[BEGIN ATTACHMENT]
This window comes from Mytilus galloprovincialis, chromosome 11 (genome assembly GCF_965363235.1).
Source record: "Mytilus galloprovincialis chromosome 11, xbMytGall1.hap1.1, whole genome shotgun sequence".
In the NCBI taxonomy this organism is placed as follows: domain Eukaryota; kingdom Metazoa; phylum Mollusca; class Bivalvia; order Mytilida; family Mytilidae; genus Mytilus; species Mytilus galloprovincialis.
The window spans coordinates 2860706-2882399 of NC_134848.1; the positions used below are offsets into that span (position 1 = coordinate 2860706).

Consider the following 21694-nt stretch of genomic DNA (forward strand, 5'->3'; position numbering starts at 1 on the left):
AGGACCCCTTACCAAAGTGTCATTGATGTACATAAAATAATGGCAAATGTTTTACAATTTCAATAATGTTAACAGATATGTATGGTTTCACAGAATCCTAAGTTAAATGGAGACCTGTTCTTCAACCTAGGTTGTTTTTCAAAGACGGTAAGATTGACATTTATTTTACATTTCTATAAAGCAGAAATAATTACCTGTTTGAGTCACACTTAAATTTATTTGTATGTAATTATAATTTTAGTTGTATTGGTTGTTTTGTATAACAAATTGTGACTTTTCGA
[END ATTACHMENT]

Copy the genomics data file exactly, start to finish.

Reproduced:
This window comes from Mytilus galloprovincialis, chromosome 11 (genome assembly GCF_965363235.1).
Source record: "Mytilus galloprovincialis chromosome 11, xbMytGall1.hap1.1, whole genome shotgun sequence".
In the NCBI taxonomy this organism is placed as follows: domain Eukaryota; kingdom Metazoa; phylum Mollusca; class Bivalvia; order Mytilida; family Mytilidae; genus Mytilus; species Mytilus galloprovincialis.
The window spans coordinates 2860706-2882399 of NC_134848.1; the positions used below are offsets into that span (position 1 = coordinate 2860706).

Consider the following 21694-nt stretch of genomic DNA (forward strand, 5'->3'; position numbering starts at 1 on the left):
AGGACCCCTTACCAAAGTGTCATTGATGTACATAAAATAATGGCAAATGTTTTACAATTTCAATAATGTTAACAGATATGTATGGTTTCACAGAATCCTAAGTTAAATGGAGACCTGTTCTTCAACCTAGGTTGTTTTTCAAAGACGGTAAGATTGACATTTATTTTACATTTCTATAAAGCAGAAATAATTACCTGTTTGAGTCACACTTAAATTTATTTGTATGTAATTATAATTTTAGTTGTATTGGTTGTTTTGTATAACAAATTGTGACTTTTCGA